A panel of bank buyers ended up looking like a band of brothers at the Four Seasons hotel in Boston this week.

John Allison, Ed Wehmer and David Zalman — three of the industry's master dealmakers — ribbed each other, flexed a bit and offered one another advice about growing up Tuesday at RBC Capital Markets' Financial Institutions Conference.

They also provided serious insights about buying and selling banks. Allison, the chief executive of the $4 billion-asset Home BancShares (HOMB), Wehmer, the CEO of the $17.6 billion-asset Wintrust Financial (WTFC) and Zalman, the head of the $16.3 billion-asset Prosperity Bancshares (PB), have announced a combined 15 acquisitions of open and failed banks since the beginning of 2012. They alone represent more than 3% of the 375 open-bank and 73 failed-bank deals during that time frame.

"These three built their companies from what they were to what they are today," said Jon Arfstrom, the RBC analyst who moderated their panel discussion. "Where is the bank M&A? It is clearly here."

Breaking the $10B-Asset Barrier

Allison was the self-proclaimed "little boy of the panel," but his company is set to get a lot larger. Home, in Conway, Ark., announced this year it would acquire the $3 billion-asset Liberty Bancshares in Jonesboro, Ark. The deal is set to close at the end of October.

Allison has said that his goal is to build Home's assets to about $8.5 billion and then weigh his options. With a stock that trades at nearly four times Home's tangible book value, Allison says he is now considering going over the $10 billion-asset threshold. At that level the company would be subject to interchange fee limits under the Durbin amendment of the Dodd-Frank Act, as well as to additional regulation.

Zalman told Allison to leap past $10 billion, not to tiptoe.

"If you're going to 10, you can't stop. You gotta go to 20," Zalman said, adding Prosperity lost as much as $8 million from interchange fees just by crossing that threshold. "You can't stop there."

Wehmer added that managing the company to stay below the threshold may not be enough to dodge the additional regulation.

"Johnny, it is not going to matter if you're 8.5 or nine. It is going to trickle down and you're going to be hit by the same torpedoes that are hitting all of us," Wehmer said. The regulators are "riding into the battle and killing all of the survivors. … You might as well blow through [the threshold] and use your currency because it isn't going to get any better in the foreseeable future."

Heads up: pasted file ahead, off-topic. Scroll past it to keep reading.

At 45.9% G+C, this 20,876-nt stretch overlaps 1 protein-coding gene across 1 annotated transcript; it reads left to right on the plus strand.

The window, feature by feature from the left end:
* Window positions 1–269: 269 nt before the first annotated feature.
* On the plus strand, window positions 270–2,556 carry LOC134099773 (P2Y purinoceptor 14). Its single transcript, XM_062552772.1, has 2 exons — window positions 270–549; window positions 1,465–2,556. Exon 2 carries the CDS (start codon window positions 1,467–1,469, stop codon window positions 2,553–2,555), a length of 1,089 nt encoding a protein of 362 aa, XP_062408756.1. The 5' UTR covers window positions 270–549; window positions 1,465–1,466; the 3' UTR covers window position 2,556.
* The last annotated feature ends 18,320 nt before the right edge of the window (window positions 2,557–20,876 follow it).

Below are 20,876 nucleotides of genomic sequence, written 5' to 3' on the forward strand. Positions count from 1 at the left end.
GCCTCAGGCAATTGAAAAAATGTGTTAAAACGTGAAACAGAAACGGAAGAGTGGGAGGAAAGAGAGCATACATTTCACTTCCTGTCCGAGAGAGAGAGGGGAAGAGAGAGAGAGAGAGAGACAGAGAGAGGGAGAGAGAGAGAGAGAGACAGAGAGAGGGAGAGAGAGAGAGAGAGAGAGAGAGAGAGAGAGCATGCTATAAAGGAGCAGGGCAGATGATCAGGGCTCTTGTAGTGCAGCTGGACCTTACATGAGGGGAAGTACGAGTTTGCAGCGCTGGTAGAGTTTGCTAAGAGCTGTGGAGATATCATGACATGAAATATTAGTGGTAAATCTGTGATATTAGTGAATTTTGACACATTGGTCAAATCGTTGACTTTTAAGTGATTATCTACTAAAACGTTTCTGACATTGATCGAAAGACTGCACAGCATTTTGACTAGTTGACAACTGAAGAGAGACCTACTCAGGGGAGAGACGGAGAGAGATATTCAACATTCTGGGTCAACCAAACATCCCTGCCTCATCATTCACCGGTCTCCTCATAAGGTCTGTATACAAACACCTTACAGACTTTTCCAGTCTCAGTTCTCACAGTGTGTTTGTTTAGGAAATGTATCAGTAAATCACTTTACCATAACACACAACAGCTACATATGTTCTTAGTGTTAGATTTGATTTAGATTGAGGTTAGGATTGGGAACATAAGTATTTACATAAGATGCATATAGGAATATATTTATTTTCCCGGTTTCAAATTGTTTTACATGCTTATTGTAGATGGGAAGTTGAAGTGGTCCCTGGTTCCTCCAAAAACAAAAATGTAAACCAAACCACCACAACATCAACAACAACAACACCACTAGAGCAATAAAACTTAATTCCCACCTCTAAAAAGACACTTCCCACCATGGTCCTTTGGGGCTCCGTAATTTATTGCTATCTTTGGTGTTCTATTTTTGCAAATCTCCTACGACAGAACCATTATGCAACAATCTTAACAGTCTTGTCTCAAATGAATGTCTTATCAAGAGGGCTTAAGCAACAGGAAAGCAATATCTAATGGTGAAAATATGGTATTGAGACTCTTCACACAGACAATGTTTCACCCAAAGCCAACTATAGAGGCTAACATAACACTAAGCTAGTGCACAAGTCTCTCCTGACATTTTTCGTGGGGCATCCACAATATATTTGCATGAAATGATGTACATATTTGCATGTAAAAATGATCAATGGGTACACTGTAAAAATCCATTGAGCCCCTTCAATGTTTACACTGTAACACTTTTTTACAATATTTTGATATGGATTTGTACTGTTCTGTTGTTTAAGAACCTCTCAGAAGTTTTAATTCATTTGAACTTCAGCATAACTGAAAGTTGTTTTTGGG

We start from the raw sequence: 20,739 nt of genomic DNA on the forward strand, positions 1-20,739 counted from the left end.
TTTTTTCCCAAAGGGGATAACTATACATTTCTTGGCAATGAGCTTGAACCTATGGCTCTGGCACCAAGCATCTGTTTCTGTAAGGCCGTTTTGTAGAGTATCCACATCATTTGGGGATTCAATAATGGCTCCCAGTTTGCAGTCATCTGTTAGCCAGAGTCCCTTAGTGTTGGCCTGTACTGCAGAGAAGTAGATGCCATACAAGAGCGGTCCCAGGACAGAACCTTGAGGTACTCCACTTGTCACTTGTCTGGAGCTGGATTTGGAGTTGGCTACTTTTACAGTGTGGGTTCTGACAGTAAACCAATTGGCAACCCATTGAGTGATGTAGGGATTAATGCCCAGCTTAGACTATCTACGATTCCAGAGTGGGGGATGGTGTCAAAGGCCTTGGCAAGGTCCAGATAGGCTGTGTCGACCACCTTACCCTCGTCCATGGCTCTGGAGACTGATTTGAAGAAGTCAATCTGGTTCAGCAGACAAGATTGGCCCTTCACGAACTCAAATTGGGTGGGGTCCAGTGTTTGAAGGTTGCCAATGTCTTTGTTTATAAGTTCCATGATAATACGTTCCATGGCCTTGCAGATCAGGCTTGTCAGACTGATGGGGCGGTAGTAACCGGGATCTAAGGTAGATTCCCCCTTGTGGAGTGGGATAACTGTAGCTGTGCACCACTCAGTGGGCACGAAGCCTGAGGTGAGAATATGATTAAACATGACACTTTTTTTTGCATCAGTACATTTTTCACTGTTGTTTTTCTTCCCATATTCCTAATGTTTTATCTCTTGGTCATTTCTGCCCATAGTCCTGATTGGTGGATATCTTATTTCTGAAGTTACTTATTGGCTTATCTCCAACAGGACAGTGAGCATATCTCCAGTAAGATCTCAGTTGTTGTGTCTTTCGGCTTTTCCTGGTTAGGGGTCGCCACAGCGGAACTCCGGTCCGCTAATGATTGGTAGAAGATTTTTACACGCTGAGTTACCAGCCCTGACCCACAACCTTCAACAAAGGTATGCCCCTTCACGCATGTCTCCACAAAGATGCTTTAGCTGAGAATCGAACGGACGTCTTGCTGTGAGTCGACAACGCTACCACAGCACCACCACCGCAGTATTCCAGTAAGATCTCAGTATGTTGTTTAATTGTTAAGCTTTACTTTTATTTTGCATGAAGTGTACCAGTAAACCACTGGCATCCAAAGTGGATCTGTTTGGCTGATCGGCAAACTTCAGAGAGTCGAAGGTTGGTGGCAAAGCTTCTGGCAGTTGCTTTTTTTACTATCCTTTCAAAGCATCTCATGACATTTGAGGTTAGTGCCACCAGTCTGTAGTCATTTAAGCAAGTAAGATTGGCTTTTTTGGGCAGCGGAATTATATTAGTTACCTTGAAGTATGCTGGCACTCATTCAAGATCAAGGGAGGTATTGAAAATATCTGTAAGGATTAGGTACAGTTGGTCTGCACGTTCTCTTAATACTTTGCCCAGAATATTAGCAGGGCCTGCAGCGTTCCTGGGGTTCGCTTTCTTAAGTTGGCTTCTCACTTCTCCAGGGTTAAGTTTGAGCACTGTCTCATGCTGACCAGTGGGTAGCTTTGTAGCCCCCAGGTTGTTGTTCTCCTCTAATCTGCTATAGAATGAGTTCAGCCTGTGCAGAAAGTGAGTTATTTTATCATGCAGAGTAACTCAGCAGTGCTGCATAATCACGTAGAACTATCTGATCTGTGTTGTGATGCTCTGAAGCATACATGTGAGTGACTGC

Downside of Pricier Deals

Before announcing his deal to buy Liberty in Arkansas, Allison visited with a handful of smaller Florida banks he was interested in buying. He plans to return to shopping in Florida after the integration of Liberty, but he said he is worried about the recent uptick in prices and hopes other buyers don't ruin the market while he is away.

"The biggest fear of bankers is the stupidity of bankers. What we could end up with is bankers doing stupid deals and setting the price," Allison said. "We need to be careful and not be stupid, because it truly is a buyers' market out there."

Wehmer said MB Financial's (MBFI) deal for Taylor Capital (TAYC) has changed the expectations for sellers in Chicago. MB is paying 1.8 times Taylor's tangible book value.

"It is a good deal for those guys … but it has raised people's expectations and it needs to be beaten back into line," Wehmer said.

Sellers' Change of Heart

Zalman and Allison say the biggest change they've noticed this year is the wallflowers that are now ready to dance. Zalman said the last two deals his Houston company announced involved banks he has been courting for a long time. He approached FVNB in Victoria, Texas, 15 years ago, and F&M Bancorp in Tulsa, Okla., about 10 years ago, he said; both have agreed to sell to Prosperity in the last two months.

"Companies that we didn't think would ever be interested in selling are coming to the table," Zalman said.

That rang true for Allison, who had long hinted about a game-changing deal that turned out to be Liberty.

"I'd been on that trade for 10 years," Allison said.

On Multiples and Margins

Prosperity and Home trade significantly above tangible book value, while Wintrust in Rosemont, Ill., trades near 1.5% of its tangible book . The rich values give Prosperity and Home the opportunity to do larger deals. Wehmer says his stock valuation has room to improve, but the banks he is looking to buy are smaller targets that likely want cash.

"These guys [Allison and Zalman] are done, but we have a lot of room to go," Wehmer said as his fellow panelists laughed. "We are limited in the larger deals, but there are not that many in Chicago that we'd be interested in and if one did come up there would be a feeding frenzy for it."

Wehmer and Zalman were also impressed by Allison's commitment to his margin. Home's Centennial Bank unit has an average yield of 6.04%, and it is the result of a conservative lending rate that Allison has termed "Johnny Prime."

"I'm not going to sell off my future," Allison said. "There is not a [3% interest rate] written in my company. I don't even know how to spell 'three.' I tell my lenders, 'Don't bring me a three.' Johnny Prime does not reach three."

Pop-Culture Moment

Somewhere after their introductions but before they dove into the banking nitty-gritty, the executives cracked jokes about each other.

Allison mocked the picture of Wehmer on the cover of the February issue of American Banker Magazine, while Wehmer likened Allison and his board to the cast of A&E's hugely popular reality show "Duck Dynasty." Each came with doctored photos to complete his gag.

Meanwhile, Allison compared Zalman to Pac-Man: "he is going through Texas and Oklahoma and just gobbling up banks."

"I wondered when I'd lose control — 13 minutes in," panel moderator Arfstrom said.